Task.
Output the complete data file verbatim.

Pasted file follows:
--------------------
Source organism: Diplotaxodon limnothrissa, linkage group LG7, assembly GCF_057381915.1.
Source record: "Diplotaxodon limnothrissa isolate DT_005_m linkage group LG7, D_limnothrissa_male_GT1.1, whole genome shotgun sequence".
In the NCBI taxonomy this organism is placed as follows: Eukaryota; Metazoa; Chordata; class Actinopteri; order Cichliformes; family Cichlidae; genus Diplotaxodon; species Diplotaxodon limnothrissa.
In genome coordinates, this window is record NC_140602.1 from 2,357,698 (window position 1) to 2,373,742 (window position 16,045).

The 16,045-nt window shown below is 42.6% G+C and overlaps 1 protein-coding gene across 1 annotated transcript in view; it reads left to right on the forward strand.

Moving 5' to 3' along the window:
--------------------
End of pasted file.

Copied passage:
Source organism: Diplotaxodon limnothrissa, linkage group LG7, assembly GCF_057381915.1.
Source record: "Diplotaxodon limnothrissa isolate DT_005_m linkage group LG7, D_limnothrissa_male_GT1.1, whole genome shotgun sequence".
In the NCBI taxonomy this organism is placed as follows: Eukaryota; Metazoa; Chordata; class Actinopteri; order Cichliformes; family Cichlidae; genus Diplotaxodon; species Diplotaxodon limnothrissa.
In genome coordinates, this window is record NC_140602.1 from 2,357,698 (window position 1) to 2,373,742 (window position 16,045).

The 16,045-nt window shown below is 42.6% G+C and overlaps 1 protein-coding gene across 1 annotated transcript in view; it reads left to right on the forward strand.

Moving 5' to 3' along the window: